The City of Johannesburg needs to find creative ways of attracting developers to the suburb to develop Yeoville to become an upmarket area again through financial incentives.
By Edward Tsumele, CITYLIFE/ARTS Editor
The new ward councilor has initiated a campaign known as Operation Lokisa. He has recruited volunteers that are cleaning the streets and enforcing the City by laws. The streets are now clean and criminals are having a hard time doing their dirty business. Crime is said to have gone down by 30%.
And according to the councilor “the vision is to make Yeoville look like Maboneng.”
Off course there is a long way in achieving a feat like that when it comes to Yeoville. This is a suburb, once a culturally thriving place during its prime, especially in the early 90s, reaching its peak after 1994, when its eateries served delicious food, company was good and dinner talk was lively and friendly, even among strangers, its night life something to talk about. That was before the descent into squalor, danger, dirt and grit set in, turning this once vibrant suburb into a place nobody with a sense of decency wanted to pass through, let alone dine and wine, like many used to do in the past. In fact trying a night life in the suburb is for fools and those whose sense of adventure borders o madness.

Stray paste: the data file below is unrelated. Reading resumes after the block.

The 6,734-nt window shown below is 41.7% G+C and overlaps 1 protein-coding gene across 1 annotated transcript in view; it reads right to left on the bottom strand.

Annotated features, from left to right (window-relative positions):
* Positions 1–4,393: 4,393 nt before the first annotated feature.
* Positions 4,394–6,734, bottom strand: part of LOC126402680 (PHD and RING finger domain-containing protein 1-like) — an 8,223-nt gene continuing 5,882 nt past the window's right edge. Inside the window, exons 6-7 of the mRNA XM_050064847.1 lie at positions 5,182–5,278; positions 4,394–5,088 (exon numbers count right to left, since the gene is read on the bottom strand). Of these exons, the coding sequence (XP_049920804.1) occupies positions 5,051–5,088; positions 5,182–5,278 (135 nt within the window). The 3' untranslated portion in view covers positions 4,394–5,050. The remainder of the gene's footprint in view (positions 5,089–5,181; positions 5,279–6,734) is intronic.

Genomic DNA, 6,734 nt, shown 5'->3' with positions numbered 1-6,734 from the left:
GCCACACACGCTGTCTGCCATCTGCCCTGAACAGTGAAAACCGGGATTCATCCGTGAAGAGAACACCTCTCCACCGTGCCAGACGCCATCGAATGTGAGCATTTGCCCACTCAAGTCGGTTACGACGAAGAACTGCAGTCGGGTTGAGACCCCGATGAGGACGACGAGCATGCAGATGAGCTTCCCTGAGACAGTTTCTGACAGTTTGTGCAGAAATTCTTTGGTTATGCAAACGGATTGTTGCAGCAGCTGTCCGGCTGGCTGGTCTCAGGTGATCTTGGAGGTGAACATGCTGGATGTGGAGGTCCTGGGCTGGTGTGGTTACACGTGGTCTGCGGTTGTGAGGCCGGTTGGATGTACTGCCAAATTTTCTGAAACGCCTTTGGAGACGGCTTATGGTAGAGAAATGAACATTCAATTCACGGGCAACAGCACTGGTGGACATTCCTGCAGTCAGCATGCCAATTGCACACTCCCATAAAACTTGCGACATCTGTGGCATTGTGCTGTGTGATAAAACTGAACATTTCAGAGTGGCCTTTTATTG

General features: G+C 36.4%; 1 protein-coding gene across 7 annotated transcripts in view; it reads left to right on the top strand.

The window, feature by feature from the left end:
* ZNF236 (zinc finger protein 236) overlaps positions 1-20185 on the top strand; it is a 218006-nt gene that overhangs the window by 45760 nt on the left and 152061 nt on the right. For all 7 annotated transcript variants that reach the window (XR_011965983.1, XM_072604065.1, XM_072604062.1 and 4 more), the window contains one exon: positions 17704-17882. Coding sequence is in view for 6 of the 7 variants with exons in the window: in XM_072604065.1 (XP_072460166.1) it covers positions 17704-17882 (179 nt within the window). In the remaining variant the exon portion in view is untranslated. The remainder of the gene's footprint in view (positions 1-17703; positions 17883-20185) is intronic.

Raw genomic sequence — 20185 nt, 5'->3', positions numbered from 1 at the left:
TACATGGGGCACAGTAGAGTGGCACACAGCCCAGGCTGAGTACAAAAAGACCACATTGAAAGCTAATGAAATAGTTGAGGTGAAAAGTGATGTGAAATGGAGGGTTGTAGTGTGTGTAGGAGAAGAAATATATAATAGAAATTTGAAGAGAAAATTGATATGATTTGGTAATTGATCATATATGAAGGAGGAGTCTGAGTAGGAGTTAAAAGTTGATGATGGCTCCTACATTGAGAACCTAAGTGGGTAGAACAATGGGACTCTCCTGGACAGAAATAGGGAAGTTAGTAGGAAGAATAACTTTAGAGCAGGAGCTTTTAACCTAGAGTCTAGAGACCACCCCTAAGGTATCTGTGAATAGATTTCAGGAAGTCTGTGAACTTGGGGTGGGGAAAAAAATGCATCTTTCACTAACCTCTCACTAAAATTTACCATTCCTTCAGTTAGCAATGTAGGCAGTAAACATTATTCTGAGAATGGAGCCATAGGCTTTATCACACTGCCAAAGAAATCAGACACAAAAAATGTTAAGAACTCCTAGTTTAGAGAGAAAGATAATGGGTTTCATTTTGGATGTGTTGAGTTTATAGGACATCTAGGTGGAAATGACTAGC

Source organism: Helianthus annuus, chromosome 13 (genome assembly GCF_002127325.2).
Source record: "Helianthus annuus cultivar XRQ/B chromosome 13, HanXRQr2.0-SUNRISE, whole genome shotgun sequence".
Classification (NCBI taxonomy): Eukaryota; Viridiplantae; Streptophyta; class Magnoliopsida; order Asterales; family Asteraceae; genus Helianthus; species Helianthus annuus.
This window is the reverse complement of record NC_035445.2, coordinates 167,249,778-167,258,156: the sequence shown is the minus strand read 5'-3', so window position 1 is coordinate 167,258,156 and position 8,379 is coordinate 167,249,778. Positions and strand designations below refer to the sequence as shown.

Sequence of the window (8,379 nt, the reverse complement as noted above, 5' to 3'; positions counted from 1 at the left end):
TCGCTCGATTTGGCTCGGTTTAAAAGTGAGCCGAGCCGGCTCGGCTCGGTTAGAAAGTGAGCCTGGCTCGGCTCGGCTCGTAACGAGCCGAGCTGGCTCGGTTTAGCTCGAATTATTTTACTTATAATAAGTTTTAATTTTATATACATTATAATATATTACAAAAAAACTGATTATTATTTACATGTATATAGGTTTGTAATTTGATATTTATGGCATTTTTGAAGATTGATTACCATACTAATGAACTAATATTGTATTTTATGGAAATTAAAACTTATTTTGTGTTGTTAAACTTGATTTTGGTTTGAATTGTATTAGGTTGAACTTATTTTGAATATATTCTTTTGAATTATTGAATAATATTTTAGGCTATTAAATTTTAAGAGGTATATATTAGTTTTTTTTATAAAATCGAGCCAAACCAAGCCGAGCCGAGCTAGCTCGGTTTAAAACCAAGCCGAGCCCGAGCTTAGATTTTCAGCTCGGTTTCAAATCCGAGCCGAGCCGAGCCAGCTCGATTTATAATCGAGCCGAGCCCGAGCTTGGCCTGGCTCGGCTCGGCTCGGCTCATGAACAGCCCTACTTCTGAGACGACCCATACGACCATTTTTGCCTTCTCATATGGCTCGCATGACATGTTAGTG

These current efforts to clean up the place and turn it into a potentially desirable area is definitely a right move in the right direction, especially If the efforts are followed through in a sustainable way. It is a tall order, yes, but it can be done. These are early days, but the results of the past six weeks since this initiative commenced are starting to show, and are making a visible difference.
Where the pavements were once a hive of activity with hawkers peddling anything from vegetables, potatoes, smelling and rotting fish one knows fished from where, sweets, to strange looking muthi from Muthiland. Add suspicious characters hanging around the whole day on its streets, Sunday to Sunday, seeming to be doing nothing, you had a proper suburb in chaos and worth avoiding at all costs. But now there is a semblance of order. The streets, especially the main street, Rockey/Raleigh, in the absence of hawkers and the threatening hang around characters, are less threatening. The streets are breathing again. In fact they look like normal street in a busy suburban area. Whatever happened to make these streets look like this is definitely a good thing.